Fabric creates and traps a lot of dust. Paying special attention to the textiles in your home can help minimize the dust you have to deal with.

Whenever you vacuum (most experts say to aim for about once a week, more often if you have kids or pets), make sure you’re using those attachments and running them over your furniture. If your furniture has removeable cushions, take them outside every once in a while and shake them out or beat them with a broom to get rid of dust. Same goes for rugs.

Storing out-of-season clothing in plastic bags or bins can cut down on closet dust.

If the amount of dust in your home is really bothering you, you might consider choosing less dust-friendly furniture with materials like leather or vinyl. Likewise, pulling up your carpeting and installing wood or tile flooring will also cut down on dust.

Protect Your Electronics

DVD players, gaming consoles, desktop computers, televisions and other similar devices are all prone to attracting a lot of dust. Dust on these items isn’t just unsightly – it could also be slowly killing their motors.

Allowing dust to build up on an electronic item can shorten its lifespan by clogging up its inner components, so it’s important to dust your tech from time to time.

Use a microfiber cloth to wipe dust off the item’s exterior, paying special attention to any fans or vents that provide a portal for dust to get inside. Cotton swabs or a can of compressed air will help you remove dust from some of the harder-to-reach nooks and crannies.

Try an Air Purifier

If one of your home’s inhabitants has allergies or a respiratory condition of some kind, the battle against dust can feel especially crucial. If you’re worried about air quality, you might consider purchasing an air purifier.

Air purifiers can help capture the dust that pollutes your air. They can be a significant investment, so be sure to do your research and make sure you’re getting one that suits your needs.

If you’re having specific issues with allergies or asthma, a purifier may help. However, it might be worth it to check out other possible solutions first and see if there’s a specific environmental trigger that could be easily removed before investing in an air purifier, as there’s little hard evidence that these devices will actually alleviate your symptoms.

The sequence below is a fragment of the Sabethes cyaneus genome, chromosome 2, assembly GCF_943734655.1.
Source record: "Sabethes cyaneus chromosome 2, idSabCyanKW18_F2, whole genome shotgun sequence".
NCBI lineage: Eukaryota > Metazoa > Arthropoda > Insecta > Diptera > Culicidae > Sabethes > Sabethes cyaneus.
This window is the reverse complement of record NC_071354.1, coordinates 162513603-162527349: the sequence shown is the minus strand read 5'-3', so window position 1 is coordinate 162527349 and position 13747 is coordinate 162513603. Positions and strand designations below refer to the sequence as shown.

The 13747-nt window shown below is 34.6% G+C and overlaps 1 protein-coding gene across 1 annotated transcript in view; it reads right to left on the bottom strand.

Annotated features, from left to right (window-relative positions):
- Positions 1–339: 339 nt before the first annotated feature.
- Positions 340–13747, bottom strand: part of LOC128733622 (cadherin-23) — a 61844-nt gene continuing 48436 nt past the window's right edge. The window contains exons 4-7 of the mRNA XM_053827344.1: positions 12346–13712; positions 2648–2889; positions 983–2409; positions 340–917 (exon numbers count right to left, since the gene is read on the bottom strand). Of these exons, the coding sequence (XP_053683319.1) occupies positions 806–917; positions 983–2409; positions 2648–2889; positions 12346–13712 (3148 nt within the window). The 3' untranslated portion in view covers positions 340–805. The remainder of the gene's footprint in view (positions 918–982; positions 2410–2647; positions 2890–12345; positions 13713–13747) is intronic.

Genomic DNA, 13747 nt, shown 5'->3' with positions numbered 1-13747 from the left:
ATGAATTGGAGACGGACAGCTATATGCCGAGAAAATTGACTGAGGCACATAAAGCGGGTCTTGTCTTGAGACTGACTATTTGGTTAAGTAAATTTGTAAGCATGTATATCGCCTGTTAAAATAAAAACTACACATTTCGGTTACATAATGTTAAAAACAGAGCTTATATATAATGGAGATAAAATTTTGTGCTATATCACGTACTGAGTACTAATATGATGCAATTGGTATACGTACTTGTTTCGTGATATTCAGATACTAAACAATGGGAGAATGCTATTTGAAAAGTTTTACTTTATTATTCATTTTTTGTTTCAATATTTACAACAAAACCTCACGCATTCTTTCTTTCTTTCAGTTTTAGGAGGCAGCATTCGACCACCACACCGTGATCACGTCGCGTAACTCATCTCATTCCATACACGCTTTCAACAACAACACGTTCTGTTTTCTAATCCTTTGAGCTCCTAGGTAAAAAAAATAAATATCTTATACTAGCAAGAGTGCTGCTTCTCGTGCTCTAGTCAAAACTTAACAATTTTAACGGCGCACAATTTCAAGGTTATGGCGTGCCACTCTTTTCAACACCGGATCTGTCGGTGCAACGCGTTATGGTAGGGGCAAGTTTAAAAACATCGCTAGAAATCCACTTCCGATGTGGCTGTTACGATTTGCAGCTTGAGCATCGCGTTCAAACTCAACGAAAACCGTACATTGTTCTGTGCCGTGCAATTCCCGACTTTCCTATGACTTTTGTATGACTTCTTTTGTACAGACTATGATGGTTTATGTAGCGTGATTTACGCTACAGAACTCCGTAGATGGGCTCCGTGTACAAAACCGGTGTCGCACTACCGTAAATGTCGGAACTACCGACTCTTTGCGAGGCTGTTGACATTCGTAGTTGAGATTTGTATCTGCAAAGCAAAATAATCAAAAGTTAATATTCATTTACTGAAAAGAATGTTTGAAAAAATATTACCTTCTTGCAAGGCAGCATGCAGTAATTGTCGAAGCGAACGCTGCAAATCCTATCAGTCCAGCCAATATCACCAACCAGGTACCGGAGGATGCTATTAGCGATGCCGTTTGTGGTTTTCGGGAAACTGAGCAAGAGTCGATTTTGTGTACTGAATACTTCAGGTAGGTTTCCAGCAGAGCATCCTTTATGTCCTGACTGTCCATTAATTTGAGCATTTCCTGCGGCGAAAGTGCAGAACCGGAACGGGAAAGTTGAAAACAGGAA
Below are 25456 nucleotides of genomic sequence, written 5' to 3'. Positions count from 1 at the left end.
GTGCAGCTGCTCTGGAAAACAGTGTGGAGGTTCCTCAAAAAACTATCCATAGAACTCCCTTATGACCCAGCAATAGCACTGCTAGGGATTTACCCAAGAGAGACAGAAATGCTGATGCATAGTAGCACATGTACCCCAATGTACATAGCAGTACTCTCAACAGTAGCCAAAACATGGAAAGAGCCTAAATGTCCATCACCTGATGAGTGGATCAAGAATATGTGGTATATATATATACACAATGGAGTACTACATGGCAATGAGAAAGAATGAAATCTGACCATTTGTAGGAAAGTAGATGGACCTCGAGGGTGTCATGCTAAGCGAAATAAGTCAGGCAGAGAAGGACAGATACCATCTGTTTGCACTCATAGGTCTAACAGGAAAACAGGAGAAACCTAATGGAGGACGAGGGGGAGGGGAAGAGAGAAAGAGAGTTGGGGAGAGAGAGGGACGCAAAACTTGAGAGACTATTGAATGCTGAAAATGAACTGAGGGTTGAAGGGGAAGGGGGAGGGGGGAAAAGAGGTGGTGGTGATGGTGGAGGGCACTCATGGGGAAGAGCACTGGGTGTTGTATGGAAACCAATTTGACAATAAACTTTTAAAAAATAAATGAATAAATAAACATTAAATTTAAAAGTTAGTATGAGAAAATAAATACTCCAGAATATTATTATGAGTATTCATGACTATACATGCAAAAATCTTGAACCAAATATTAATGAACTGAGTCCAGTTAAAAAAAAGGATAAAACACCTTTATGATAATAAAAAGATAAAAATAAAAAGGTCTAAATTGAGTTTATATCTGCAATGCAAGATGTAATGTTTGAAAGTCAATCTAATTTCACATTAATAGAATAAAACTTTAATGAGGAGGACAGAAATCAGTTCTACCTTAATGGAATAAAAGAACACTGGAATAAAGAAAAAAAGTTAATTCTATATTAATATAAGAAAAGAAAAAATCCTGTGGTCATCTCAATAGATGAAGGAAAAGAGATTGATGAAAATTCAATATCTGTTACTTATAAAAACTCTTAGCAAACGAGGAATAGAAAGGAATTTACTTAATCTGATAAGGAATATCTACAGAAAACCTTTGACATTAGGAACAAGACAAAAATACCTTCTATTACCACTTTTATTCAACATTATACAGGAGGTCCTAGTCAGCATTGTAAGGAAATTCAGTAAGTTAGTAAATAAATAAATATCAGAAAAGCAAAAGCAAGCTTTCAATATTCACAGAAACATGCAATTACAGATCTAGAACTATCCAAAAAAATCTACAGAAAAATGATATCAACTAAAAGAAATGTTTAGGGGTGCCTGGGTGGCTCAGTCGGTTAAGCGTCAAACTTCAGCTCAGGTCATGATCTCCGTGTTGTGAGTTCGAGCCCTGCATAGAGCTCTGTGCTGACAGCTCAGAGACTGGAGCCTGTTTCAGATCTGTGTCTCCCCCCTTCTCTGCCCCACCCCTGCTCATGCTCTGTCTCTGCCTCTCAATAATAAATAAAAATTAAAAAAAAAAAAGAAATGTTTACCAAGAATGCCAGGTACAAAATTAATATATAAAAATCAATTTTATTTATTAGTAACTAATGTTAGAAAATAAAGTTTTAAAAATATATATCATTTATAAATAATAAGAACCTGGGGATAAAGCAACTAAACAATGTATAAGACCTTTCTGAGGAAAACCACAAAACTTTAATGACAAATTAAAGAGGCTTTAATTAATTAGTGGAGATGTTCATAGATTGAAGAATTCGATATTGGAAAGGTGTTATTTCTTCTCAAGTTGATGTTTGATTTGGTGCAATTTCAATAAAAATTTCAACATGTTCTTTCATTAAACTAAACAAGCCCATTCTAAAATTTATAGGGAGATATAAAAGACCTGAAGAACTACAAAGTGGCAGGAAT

If you do decide an air purifier is right for you, it should still be used in conjunction with regular cleaning and dusting to keep the amount of dust in your home to a minimum.

How do you deal with dust in your home? Share your tips in the comments!

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This Post Has 4 Comments

    1. Hi Ellen:

      If you mean something like getting your ducts cleaned, maybe it should be done if you’re having illnesses or other problems, but I would try cleaning out vents and registers first. That’s where a lot of the buildup can occur. See this article for more information. Thanks!

  1. ABOUT DUST IN THE HOUSE …. YOUR ARTICLE IS LACKING, FOR MANY. AIR INTO MOST ORDINARY HOMES IS HEAVILY INFLUENCED BY THE ATMOSPHERIC PRESSURE, SO IF YOU LIVE IN AN OLDER HOME, THAT HAS A CRAWL SPACE, WHEN IT TURNS COLD OUTSIDE THE AIR IS FORCIBLY INJECTED INTO EVERY CREVICE IMAGINABLE, THEN SOME. SO EACH AND EVERY FLOOR MUST BE SEALED SO THAT NO AIR IS PERMITTED INTO THE HOUSE. IN SOME OLD HOUSES, THE CREVICES HAVE BEEN FILLED WITH DIRT SO MUCH SO THAT ALL THE WALLS AROUND THE OLD WINDOWS ACTUALLY HAVE MUD IN THEM. WHICH CAN ATTRACT ALL TYPES OF INSECTS. SEAL THE FLOOR IN THE ROOMS, AND YOU MAY EVEN LIVE LONGER.